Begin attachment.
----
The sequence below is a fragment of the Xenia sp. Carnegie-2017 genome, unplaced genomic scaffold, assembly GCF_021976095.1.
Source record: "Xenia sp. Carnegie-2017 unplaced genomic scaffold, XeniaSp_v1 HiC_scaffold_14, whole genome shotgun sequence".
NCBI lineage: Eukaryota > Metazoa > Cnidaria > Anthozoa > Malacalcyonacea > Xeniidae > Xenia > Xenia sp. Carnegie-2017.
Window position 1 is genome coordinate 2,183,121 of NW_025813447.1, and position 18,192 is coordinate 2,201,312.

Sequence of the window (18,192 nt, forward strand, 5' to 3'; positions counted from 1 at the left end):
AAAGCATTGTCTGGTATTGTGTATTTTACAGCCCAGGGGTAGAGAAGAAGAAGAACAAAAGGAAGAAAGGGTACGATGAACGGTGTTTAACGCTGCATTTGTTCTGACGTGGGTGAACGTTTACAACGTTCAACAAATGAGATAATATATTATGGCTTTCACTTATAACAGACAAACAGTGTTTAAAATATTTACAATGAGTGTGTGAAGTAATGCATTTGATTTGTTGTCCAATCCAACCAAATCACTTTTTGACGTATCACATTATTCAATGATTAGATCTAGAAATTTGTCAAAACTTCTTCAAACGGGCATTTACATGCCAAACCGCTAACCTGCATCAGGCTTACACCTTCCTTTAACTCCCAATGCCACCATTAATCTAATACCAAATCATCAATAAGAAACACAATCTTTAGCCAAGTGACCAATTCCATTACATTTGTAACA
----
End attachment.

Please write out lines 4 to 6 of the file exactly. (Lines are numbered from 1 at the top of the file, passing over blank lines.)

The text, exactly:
Window position 1 is genome coordinate 2,183,121 of NW_025813447.1, and position 18,192 is coordinate 2,201,312.

Sequence of the window (18,192 nt, forward strand, 5' to 3'; positions counted from 1 at the left end):
AAAGCATTGTCTGGTATTGTGTATTTTACAGCCCAGGGGTAGAGAAGAAGAAGAACAAAAGGAAGAAAGGGTACGATGAACGGTGTTTAACGCTGCATTTGTTCTGACGTGGGTGAACGTTTACAACGTTCAACAAATGAGATAATATATTATGGCTTTCACTTATAACAGACAAACAGTGTTTAAAATATTTACAATGAGTGTGTGAAGTAATGCATTTGATTTGTTGTCCAATCCAACCAAATCACTTTTTGACGTATCACATTATTCAATGATTAGATCTAGAAATTTGTCAAAACTTCTTCAAACGGGCATTTACATGCCAAACCGCTAACCTGCATCAGGCTTACACCTTCCTTTAACTCCCAATGCCACCATTAATCTAATACCAAATCATCAATAAGAAACACAATCTTTAGCCAAGTGACCAATTCCATTACATTTGTAACA